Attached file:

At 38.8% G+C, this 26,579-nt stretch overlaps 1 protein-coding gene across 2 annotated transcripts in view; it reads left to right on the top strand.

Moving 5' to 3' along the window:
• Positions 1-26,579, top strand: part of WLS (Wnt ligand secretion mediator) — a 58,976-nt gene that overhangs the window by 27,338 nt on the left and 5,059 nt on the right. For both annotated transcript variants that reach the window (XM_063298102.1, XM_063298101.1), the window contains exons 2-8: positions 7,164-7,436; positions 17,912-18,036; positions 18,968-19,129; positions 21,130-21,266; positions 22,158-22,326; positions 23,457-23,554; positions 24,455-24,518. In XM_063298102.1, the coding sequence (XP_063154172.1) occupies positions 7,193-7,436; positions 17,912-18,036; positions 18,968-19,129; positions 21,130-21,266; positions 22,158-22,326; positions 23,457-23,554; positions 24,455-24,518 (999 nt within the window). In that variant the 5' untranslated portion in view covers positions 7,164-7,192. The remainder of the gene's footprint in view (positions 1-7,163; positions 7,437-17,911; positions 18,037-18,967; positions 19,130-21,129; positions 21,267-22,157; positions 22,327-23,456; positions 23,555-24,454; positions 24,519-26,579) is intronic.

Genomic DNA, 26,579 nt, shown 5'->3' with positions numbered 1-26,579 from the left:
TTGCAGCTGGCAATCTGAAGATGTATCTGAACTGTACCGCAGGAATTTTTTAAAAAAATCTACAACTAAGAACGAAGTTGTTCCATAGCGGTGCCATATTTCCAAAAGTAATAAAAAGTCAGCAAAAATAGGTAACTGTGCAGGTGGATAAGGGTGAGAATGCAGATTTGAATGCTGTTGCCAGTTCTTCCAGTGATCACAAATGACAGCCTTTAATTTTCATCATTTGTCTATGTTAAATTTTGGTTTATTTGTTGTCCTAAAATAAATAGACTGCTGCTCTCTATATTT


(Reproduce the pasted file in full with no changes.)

At 38.8% G+C, this 26,579-nt stretch overlaps 1 protein-coding gene across 2 annotated transcripts in view; it reads left to right on the top strand.

Moving 5' to 3' along the window:
• Positions 1-26,579, top strand: part of WLS (Wnt ligand secretion mediator) — a 58,976-nt gene that overhangs the window by 27,338 nt on the left and 5,059 nt on the right. For both annotated transcript variants that reach the window (XM_063298102.1, XM_063298101.1), the window contains exons 2-8: positions 7,164-7,436; positions 17,912-18,036; positions 18,968-19,129; positions 21,130-21,266; positions 22,158-22,326; positions 23,457-23,554; positions 24,455-24,518. In XM_063298102.1, the coding sequence (XP_063154172.1) occupies positions 7,193-7,436; positions 17,912-18,036; positions 18,968-19,129; positions 21,130-21,266; positions 22,158-22,326; positions 23,457-23,554; positions 24,455-24,518 (999 nt within the window). In that variant the 5' untranslated portion in view covers positions 7,164-7,192. The remainder of the gene's footprint in view (positions 1-7,163; positions 7,437-17,911; positions 18,037-18,967; positions 19,130-21,129; positions 21,267-22,157; positions 22,327-23,456; positions 23,555-24,454; positions 24,519-26,579) is intronic.

Genomic DNA, 26,579 nt, shown 5'->3' with positions numbered 1-26,579 from the left:
TTGCAGCTGGCAATCTGAAGATGTATCTGAACTGTACCGCAGGAATTTTTTAAAAAAATCTACAACTAAGAACGAAGTTGTTCCATAGCGGTGCCATATTTCCAAAAGTAATAAAAAGTCAGCAAAAATAGGTAACTGTGCAGGTGGATAAGGGTGAGAATGCAGATTTGAATGCTGTTGCCAGTTCTTCCAGTGATCACAAATGACAGCCTTTAATTTTCATCATTTGTCTATGTTAAATTTTGGTTTATTTGTTGTCCTAAAATAAATAGACTGCTGCTCTCTATATTT